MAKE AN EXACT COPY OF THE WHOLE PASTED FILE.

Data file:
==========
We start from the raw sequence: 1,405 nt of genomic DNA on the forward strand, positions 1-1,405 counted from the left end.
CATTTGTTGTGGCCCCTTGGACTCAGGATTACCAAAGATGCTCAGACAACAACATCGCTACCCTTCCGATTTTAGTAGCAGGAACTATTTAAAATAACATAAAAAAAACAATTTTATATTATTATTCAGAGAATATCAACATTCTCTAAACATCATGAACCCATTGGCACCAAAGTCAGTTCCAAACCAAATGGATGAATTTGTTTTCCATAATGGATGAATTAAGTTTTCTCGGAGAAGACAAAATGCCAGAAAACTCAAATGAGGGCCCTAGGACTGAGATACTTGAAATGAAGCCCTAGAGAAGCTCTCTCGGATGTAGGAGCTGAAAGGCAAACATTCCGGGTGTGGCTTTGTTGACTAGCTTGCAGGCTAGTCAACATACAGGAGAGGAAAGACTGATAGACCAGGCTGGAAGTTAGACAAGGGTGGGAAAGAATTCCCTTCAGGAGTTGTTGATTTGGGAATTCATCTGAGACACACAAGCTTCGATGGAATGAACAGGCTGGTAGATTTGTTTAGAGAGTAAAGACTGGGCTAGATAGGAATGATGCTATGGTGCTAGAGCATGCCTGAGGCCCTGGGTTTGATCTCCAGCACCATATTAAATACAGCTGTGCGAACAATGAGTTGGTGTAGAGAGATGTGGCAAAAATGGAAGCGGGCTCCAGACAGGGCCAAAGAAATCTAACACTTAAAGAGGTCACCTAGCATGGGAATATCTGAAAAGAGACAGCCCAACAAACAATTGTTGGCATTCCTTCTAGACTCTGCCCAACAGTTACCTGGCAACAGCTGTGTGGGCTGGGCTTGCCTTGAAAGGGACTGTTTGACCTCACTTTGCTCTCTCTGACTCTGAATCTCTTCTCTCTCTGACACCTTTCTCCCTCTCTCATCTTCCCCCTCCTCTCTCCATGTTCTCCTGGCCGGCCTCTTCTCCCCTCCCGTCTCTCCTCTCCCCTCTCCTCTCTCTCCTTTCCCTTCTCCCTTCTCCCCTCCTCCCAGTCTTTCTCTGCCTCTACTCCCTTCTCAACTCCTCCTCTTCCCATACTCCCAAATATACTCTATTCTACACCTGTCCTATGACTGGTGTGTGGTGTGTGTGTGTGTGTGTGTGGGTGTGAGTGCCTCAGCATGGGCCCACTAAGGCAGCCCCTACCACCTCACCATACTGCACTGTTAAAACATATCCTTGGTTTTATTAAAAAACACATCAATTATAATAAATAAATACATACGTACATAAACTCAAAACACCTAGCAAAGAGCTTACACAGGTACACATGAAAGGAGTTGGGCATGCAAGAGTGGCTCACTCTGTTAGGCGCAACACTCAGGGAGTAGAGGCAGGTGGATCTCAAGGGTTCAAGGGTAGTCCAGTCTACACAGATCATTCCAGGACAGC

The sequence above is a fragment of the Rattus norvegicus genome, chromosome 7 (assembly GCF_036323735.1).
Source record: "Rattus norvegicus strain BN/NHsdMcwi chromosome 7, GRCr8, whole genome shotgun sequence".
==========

We start from the raw sequence: 1,405 nt of genomic DNA on the forward strand, positions 1-1,405 counted from the left end.
CATTTGTTGTGGCCCCTTGGACTCAGGATTACCAAAGATGCTCAGACAACAACATCGCTACCCTTCCGATTTTAGTAGCAGGAACTATTTAAAATAACATAAAAAAAACAATTTTATATTATTATTCAGAGAATATCAACATTCTCTAAACATCATGAACCCATTGGCACCAAAGTCAGTTCCAAACCAAATGGATGAATTTGTTTTCCATAATGGATGAATTAAGTTTTCTCGGAGAAGACAAAATGCCAGAAAACTCAAATGAGGGCCCTAGGACTGAGATACTTGAAATGAAGCCCTAGAGAAGCTCTCTCGGATGTAGGAGCTGAAAGGCAAACATTCCGGGTGTGGCTTTGTTGACTAGCTTGCAGGCTAGTCAACATACAGGAGAGGAAAGACTGATAGACCAGGCTGGAAGTTAGACAAGGGTGGGAAAGAATTCCCTTCAGGAGTTGTTGATTTGGGAATTCATCTGAGACACACAAGCTTCGATGGAATGAACAGGCTGGTAGATTTGTTTAGAGAGTAAAGACTGGGCTAGATAGGAATGATGCTATGGTGCTAGAGCATGCCTGAGGCCCTGGGTTTGATCTCCAGCACCATATTAAATACAGCTGTGCGAACAATGAGTTGGTGTAGAGAGATGTGGCAAAAATGGAAGCGGGCTCCAGACAGGGCCAAAGAAATCTAACACTTAAAGAGGTCACCTAGCATGGGAATATCTGAAAAGAGACAGCCCAACAAACAATTGTTGGCATTCCTTCTAGACTCTGCCCAACAGTTACCTGGCAACAGCTGTGTGGGCTGGGCTTGCCTTGAAAGGGACTGTTTGACCTCACTTTGCTCTCTCTGACTCTGAATCTCTTCTCTCTCTGACACCTTTCTCCCTCTCTCATCTTCCCCCTCCTCTCTCCATGTTCTCCTGGCCGGCCTCTTCTCCCCTCCCGTCTCTCCTCTCCCCTCTCCTCTCTCTCCTTTCCCTTCTCCCTTCTCCCCTCCTCCCAGTCTTTCTCTGCCTCTACTCCCTTCTCAACTCCTCCTCTTCCCATACTCCCAAATATACTCTATTCTACACCTGTCCTATGACTGGTGTGTGGTGTGTGTGTGTGTGTGTGTGGGTGTGAGTGCCTCAGCATGGGCCCACTAAGGCAGCCCCTACCACCTCACCATACTGCACTGTTAAAACATATCCTTGGTTTTATTAAAAAACACATCAATTATAATAAATAAATACATACGTACATAAACTCAAAACACCTAGCAAAGAGCTTACACAGGTACACATGAAAGGAGTTGGGCATGCAAGAGTGGCTCACTCTGTTAGGCGCAACACTCAGGGAGTAGAGGCAGGTGGATCTCAAGGGTTCAAGGGTAGTCCAGTCTACACAGATCATTCCAGGACAGC

The sequence above is a fragment of the Rattus norvegicus genome, chromosome 7 (assembly GCF_036323735.1).
Source record: "Rattus norvegicus strain BN/NHsdMcwi chromosome 7, GRCr8, whole genome shotgun sequence".